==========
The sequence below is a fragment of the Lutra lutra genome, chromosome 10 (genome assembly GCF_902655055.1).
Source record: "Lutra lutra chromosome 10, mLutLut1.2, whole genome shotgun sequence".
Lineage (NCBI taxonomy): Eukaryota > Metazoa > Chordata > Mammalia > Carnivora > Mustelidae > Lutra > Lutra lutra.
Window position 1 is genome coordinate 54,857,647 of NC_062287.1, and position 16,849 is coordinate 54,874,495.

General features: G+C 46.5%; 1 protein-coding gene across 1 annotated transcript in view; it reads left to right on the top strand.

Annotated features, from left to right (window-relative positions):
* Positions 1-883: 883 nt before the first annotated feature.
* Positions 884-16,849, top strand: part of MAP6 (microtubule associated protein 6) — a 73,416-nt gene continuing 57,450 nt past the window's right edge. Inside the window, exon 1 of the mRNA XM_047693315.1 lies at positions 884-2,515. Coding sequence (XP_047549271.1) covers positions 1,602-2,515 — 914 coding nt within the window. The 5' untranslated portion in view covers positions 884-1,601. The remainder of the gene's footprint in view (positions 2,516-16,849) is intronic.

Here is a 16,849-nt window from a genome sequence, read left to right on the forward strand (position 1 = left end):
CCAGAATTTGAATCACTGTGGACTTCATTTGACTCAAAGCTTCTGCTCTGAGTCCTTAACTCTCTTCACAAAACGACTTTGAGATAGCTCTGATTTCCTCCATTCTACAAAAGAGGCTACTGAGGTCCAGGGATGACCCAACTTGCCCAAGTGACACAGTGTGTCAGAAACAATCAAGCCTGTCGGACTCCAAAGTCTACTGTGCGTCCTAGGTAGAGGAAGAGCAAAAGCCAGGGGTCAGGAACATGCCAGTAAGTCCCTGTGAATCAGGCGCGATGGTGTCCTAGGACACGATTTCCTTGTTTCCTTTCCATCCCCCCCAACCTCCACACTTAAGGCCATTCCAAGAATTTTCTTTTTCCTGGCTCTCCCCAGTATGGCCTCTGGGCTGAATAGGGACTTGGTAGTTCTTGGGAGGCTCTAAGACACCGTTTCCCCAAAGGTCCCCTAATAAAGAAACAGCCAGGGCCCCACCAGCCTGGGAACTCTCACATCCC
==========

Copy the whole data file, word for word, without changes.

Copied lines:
The sequence below is a fragment of the Lutra lutra genome, chromosome 10 (genome assembly GCF_902655055.1).
Source record: "Lutra lutra chromosome 10, mLutLut1.2, whole genome shotgun sequence".
Lineage (NCBI taxonomy): Eukaryota > Metazoa > Chordata > Mammalia > Carnivora > Mustelidae > Lutra > Lutra lutra.
Window position 1 is genome coordinate 54,857,647 of NC_062287.1, and position 16,849 is coordinate 54,874,495.

General features: G+C 46.5%; 1 protein-coding gene across 1 annotated transcript in view; it reads left to right on the top strand.

Annotated features, from left to right (window-relative positions):
* Positions 1-883: 883 nt before the first annotated feature.
* Positions 884-16,849, top strand: part of MAP6 (microtubule associated protein 6) — a 73,416-nt gene continuing 57,450 nt past the window's right edge. Inside the window, exon 1 of the mRNA XM_047693315.1 lies at positions 884-2,515. Coding sequence (XP_047549271.1) covers positions 1,602-2,515 — 914 coding nt within the window. The 5' untranslated portion in view covers positions 884-1,601. The remainder of the gene's footprint in view (positions 2,516-16,849) is intronic.

Here is a 16,849-nt window from a genome sequence, read left to right on the forward strand (position 1 = left end):
CCAGAATTTGAATCACTGTGGACTTCATTTGACTCAAAGCTTCTGCTCTGAGTCCTTAACTCTCTTCACAAAACGACTTTGAGATAGCTCTGATTTCCTCCATTCTACAAAAGAGGCTACTGAGGTCCAGGGATGACCCAACTTGCCCAAGTGACACAGTGTGTCAGAAACAATCAAGCCTGTCGGACTCCAAAGTCTACTGTGCGTCCTAGGTAGAGGAAGAGCAAAAGCCAGGGGTCAGGAACATGCCAGTAAGTCCCTGTGAATCAGGCGCGATGGTGTCCTAGGACACGATTTCCTTGTTTCCTTTCCATCCCCCCCAACCTCCACACTTAAGGCCATTCCAAGAATTTTCTTTTTCCTGGCTCTCCCCAGTATGGCCTCTGGGCTGAATAGGGACTTGGTAGTTCTTGGGAGGCTCTAAGACACCGTTTCCCCAAAGGTCCCCTAATAAAGAAACAGCCAGGGCCCCACCAGCCTGGGAACTCTCACATCCC